Blue pathways

Punctuated by heat, fires, and floods in all corners of the world, July 2021 exceeded all climate scientists’ models. Climate change is taking place at a faster and greater rate than previously envisaged. Perhaps less visible, but no less dramatic, are conditions off-land. Countless practices disturb our oceans today – overfishing, plastic disposal, deep sea mining, offshore renewables deployment – and contribute to destabilising natural marine processes. More indirectly, oceans absorb greenhouse gases (GHG) from fossil-fuel heavy production, and thereby undergo thermal heating. Concurrently, warmer oceans both expand, and melt polar ice caps. As a result, our oceans are acidifying and de-oxidising, corals bleaching, waters heating and rising. All metrics for all parameters related to marine biodiversity and ecosystems are at their most widespread and destructive levels on record (see IPCC 2019).

Oceans are sine qua non conditions for human economies. Half of the global population relies on marine species as a prime source of protein. 9 in every 10 goods reach consumers by sea. 1.2 million kilometres of underwater cables carry our data from point A to B. Provision of resources and the ability to trade them has motivated humans to build cities around water for thousands of years. Oceans also condition human life, producing half the air we breathe and absorbing enough CO2 to maintain habitable temperatures. In fact, oceans are the world’s largest carbon sink, not rainforests. Our waters are the lungs of the Earth. Oceans are the cradle, enablers and connectors of our societies and the species around us. They house some of the most complex and intelligent life forms, and provide solutions for the most widespread human diseases. Yet we unload the equivalent of a garbage truck of plastic into our waters every minute.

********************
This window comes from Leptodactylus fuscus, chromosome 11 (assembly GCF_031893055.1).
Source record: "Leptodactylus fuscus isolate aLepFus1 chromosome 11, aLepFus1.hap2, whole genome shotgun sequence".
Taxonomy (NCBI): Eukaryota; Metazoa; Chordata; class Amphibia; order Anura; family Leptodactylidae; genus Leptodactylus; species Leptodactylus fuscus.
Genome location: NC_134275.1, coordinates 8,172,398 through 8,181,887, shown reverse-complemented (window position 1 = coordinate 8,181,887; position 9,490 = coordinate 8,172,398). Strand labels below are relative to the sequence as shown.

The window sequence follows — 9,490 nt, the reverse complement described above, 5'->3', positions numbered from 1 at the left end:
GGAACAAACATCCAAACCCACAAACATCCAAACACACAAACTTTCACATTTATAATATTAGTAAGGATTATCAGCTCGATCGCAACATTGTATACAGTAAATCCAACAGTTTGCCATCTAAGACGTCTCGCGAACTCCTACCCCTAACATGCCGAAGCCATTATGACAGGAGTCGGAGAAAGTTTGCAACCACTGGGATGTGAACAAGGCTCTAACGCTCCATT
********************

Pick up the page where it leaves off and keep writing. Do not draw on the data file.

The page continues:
The challenge lies in harmonising our economic and natural reliance on oceans. By 2050 it will cost $1 trillion every single year to manage sea level rise and flooding alone, narrowing economic benefits. Of course, we can’t just remove underwater cables, stop trade, call fishing boats home, or cease production overnight. But failing better ocean treatment, the dramatic consequences lying ahead will shut everything down for us. For sustainable marine and human interaction, we need to reconceptualise how we value oceans and how we govern oceans.


Quantifying oceanic services is a first necessary step. Just how much monetary benefit do we draw from our waters? Blue Natural Capital Accounting is an approach that emphasises healthy ecosystems; reefs, mangroves, seagrass beds, saltmarshes and wetlands are essential for species development, protection of coastlines from storms, and carbon sequestration. ORRAA, a coalition of financial institutions, measures these mitigation and adaptation services through the lens of risk. For example, reefs mitigate storm damages by over $4bn annually, while mangroves protect 20 million people from flooding. But some risk is already within reach. Cyclones expose $1.5tn of GDP, and insurers pay more than $300bn annually for coastal damage. Cost-benefit analyses consistently demonstrate exponential risks associated with marine biodiversity degradation. Investing in nature-based solutions is a means of re-allocating those assets that put stress on nature, while promoting conservation and restoration practices.

Benefits of mangroves, Mangrove Action Project